The Disappearing Yukon Night Sky

The month of April is at a close and, as May begins, great changes are taking place high overhead in the amazing Yukon Night Skies.

It is a time of discovery and exploration with an endless supply of cosmic jewels that can be easily seen with a little bit of careful planning and preparation.

For amateur astronomers in the Yukon, this is a wake-up call because time is running out and summer is just around the corner. Think of it as a cosmic alarm clock, telling Yukon amateur astronomers to get the hustle on.

The first subject to tackle is the weather. This time of year is renown for very unstable weather and uncertain night skies. The best way to tackle this problem is fairly simple: check the Weather Network online and see what they have for local conditions.

Next, go to Whitehorse Clear Sky Clock and get the ultimate forecast for night sky observing. This should give you a pretty good idea of what the evening holds.

Putting your telescope and binoculars outside, even just on the front porch, right after you get home is always a good idea. Considering that it is not dark until 10 p.m. or later, you will have lots of time to get your gear acclimatized and your observing area set up.

It is a nice change to be able to set up your workspace with light and without the bitter cold temperatures of winter gnawing at you.

On the western horizon, in the early evening, you will see only the top stars of the constellation Orion as it slowly sinks into the horizon. The Pleiades star cluster also sits very low on the horizon which makes an excellent picture. Just add a foreground object like a mountain, boat or a bridge.

These are the winter’s constellations and they are soon to disappear from our night sky entirely, until next winter.

High overhead, we are observing the spring constellations like Ursa Major, Coma Berenices and Leo. These constellations are filled to the brim with galaxies and star clusters for those with the patience and a set of good star charts.

Looking to the northeastern horizon, you will see the constellations of Hercules and Lyra peeking over the horizon. These are a few of our summer constellations.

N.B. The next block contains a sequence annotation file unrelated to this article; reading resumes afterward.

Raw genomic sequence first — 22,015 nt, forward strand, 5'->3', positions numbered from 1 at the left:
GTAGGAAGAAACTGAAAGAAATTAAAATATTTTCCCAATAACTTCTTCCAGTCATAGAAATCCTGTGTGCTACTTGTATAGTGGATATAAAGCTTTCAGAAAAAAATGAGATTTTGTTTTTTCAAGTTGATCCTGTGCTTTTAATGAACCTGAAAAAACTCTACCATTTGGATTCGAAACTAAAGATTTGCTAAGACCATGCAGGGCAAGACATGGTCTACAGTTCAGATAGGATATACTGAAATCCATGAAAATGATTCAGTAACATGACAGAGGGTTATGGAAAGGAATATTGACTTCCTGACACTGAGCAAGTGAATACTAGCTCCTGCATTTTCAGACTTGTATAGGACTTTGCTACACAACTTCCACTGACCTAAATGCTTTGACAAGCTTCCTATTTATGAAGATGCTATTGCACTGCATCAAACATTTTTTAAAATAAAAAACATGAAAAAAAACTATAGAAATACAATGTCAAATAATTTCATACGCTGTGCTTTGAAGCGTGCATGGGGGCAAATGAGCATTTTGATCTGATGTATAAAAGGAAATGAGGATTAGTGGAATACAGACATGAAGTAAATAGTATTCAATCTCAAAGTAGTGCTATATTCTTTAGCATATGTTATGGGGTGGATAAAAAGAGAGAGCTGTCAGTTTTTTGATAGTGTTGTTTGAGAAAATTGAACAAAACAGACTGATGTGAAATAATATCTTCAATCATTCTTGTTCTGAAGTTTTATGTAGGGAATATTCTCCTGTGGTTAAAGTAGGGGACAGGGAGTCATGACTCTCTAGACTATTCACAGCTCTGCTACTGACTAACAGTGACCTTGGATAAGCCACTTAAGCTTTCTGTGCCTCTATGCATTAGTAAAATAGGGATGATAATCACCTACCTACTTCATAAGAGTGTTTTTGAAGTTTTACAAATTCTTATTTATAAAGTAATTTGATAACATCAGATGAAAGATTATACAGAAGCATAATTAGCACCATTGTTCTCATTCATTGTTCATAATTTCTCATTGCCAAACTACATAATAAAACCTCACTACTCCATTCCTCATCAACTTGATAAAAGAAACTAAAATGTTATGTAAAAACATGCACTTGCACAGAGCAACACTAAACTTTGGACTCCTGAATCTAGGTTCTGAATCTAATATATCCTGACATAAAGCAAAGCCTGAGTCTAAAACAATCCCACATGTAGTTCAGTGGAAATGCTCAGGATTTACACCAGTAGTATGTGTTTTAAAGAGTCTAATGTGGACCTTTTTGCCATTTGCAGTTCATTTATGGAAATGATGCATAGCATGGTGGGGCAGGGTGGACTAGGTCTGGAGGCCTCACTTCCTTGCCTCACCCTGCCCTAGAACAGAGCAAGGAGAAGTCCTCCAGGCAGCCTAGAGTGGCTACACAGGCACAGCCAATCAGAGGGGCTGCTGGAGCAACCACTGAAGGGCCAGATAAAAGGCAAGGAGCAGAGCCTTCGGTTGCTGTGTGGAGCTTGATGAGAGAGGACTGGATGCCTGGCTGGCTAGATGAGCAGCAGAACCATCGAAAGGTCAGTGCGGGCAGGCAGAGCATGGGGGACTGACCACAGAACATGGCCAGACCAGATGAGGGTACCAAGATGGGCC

Great treasures like the Hercules Globular Cluster are now easily visible in even the most humble of 7×35 binoculars. Through a larger telescope, the view is unforgettable, like diamonds on glass, sparkling so bright.

The Ring Nebula, found in the constellation of Lyra, is also creeping higher and higher on the horizon every evening. You will need a small telescope at the least to see this celestial jewel. What an impressive view, a perfect, miniature smoke ring, just floating in space. The Ring Nebula is easily seen with a small refractor at medium power. A filter improves the view making it better again.

As for planets that are easily seen there are three.

In the evening, Saturn can be easily found in the constellation of Leo, high overhead, presenting jaw-dropping views of the ringed planet. Even with a small refractor, the rings of the planet and at least one moon are seen.

Mars is still in our night sky, showing very little in the way of detail and is quickly growing dimmer.

In the morning hours, you will find Jupiter low in the southern sky. With four moons and belts of different coloured clouds, Jupiter is still my favourite planet to observe and more than worth the effort of getting up early in the morning for a quick view.

So many celestial wonders to see and so little time. Warmer weather and the clear Yukon Night Skies offer boundless opportunities to observe the cosmos in comfort.

Do yourself a favour, get a copy of Sky News magazine, coffee, a pair of binoculars and a chair and go out and be prepared to be astounded.

Clear Skies from James “Deep Sky” Cackette.

James “Deep Sky” Cackette can be reached at [email protected]. See his photo adventures on Facebook at Yukon Night Skies.

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